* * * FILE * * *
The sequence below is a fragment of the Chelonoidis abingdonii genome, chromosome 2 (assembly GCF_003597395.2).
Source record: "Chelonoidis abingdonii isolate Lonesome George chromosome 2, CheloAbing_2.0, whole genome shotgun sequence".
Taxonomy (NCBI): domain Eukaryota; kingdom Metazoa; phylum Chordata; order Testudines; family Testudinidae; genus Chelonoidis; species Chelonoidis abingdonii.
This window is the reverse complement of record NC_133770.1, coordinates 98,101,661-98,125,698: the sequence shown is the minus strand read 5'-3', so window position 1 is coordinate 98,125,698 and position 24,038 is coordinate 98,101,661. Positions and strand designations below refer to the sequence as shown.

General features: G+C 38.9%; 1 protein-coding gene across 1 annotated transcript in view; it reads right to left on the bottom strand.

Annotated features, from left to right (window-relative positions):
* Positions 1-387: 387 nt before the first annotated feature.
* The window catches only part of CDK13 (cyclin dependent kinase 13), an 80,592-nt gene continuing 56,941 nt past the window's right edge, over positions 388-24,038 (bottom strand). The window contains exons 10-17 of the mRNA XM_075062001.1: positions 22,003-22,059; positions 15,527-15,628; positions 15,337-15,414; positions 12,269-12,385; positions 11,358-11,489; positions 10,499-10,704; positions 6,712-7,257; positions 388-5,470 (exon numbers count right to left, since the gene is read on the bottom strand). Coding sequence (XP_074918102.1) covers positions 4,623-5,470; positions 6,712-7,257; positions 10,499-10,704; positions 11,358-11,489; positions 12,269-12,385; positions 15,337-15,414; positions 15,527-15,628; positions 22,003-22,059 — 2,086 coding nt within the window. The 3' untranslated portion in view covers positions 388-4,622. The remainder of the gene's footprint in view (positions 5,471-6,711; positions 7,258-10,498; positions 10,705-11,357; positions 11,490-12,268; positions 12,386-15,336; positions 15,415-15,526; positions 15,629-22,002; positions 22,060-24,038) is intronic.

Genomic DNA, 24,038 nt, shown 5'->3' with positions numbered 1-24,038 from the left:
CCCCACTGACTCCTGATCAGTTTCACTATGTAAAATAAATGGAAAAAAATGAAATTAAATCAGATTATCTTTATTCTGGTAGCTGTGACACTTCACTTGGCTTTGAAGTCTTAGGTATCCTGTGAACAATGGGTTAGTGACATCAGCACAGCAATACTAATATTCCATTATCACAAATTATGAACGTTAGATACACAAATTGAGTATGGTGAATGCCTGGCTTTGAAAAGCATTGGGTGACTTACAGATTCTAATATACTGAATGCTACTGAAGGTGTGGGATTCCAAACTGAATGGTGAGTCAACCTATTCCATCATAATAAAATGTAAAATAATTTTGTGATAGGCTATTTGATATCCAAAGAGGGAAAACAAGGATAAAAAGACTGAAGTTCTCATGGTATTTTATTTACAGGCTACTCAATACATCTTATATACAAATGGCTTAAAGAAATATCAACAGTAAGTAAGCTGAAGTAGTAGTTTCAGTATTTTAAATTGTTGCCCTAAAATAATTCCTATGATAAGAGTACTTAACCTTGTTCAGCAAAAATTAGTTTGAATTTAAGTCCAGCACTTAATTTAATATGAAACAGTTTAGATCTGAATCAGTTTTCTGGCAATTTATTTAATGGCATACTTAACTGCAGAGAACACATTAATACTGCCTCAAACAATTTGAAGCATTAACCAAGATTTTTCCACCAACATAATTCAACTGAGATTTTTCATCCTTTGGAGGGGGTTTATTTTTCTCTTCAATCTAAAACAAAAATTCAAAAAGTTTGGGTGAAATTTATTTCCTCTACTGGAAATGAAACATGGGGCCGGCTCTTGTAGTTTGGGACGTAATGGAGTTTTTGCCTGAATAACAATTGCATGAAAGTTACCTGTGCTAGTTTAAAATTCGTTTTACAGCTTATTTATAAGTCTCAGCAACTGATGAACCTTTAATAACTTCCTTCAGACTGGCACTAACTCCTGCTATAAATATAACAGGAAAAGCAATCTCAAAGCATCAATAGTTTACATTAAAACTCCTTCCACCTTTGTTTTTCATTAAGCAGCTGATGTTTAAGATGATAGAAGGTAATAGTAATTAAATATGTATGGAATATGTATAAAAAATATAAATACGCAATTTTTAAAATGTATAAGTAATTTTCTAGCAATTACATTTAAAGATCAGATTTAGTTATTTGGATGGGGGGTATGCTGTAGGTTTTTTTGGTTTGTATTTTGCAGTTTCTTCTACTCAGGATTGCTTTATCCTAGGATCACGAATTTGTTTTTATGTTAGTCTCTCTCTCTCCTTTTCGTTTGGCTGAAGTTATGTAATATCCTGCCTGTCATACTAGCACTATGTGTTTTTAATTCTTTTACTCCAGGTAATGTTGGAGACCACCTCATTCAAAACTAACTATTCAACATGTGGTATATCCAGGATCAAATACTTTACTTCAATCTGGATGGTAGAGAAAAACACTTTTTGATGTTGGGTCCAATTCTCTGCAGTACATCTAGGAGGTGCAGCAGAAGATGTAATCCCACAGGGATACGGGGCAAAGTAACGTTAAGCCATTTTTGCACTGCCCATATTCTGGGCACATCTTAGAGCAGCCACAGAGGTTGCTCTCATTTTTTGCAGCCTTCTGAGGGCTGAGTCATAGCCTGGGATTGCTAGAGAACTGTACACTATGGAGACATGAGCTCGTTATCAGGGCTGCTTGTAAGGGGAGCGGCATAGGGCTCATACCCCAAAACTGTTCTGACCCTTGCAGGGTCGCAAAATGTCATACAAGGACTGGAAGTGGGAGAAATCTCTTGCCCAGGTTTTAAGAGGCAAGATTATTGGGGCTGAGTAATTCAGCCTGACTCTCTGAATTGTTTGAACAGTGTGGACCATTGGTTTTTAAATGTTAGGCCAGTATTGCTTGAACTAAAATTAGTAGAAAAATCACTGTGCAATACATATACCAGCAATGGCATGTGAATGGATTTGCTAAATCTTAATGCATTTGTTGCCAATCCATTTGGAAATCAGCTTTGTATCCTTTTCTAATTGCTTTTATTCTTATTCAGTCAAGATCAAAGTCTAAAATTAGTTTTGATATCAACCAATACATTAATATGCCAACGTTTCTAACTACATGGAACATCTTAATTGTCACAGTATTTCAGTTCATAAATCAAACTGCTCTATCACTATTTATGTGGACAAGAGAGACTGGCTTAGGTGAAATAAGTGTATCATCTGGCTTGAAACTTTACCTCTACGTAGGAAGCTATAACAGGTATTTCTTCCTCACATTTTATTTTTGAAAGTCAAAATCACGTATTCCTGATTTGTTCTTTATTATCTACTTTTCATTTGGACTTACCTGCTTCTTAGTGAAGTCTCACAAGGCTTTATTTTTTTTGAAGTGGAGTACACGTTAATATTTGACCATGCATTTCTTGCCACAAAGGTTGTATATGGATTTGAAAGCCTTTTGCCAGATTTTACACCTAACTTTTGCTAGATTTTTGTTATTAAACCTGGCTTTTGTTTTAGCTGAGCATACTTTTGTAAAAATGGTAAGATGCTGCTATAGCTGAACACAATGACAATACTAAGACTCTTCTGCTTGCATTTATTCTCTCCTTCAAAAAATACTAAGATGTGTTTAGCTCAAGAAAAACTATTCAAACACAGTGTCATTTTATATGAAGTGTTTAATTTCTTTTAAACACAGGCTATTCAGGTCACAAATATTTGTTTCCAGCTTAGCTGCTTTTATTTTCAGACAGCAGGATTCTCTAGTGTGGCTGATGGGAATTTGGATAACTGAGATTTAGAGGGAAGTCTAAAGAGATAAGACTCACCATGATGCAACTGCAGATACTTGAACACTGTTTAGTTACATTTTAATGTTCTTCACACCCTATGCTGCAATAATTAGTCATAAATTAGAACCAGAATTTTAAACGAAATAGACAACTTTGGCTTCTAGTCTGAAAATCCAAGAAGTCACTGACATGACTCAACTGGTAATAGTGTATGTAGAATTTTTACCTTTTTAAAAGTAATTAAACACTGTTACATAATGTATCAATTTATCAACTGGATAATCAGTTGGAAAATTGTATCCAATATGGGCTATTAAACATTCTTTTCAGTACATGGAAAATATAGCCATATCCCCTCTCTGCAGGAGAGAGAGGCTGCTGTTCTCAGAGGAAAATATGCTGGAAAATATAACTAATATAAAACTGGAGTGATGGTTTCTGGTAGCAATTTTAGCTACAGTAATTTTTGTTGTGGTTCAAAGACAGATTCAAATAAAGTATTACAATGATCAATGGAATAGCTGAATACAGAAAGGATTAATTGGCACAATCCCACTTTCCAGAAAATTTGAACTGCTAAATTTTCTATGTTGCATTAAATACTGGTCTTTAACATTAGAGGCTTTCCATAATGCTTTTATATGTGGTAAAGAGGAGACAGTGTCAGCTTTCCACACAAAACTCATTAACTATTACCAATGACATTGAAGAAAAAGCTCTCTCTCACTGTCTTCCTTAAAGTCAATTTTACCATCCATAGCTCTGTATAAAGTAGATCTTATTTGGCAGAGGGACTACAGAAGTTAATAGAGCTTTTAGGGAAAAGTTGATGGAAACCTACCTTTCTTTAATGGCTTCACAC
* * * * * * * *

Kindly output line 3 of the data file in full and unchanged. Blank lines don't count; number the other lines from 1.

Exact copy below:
Taxonomy (NCBI): domain Eukaryota; kingdom Metazoa; phylum Chordata; order Testudines; family Testudinidae; genus Chelonoidis; species Chelonoidis abingdonii.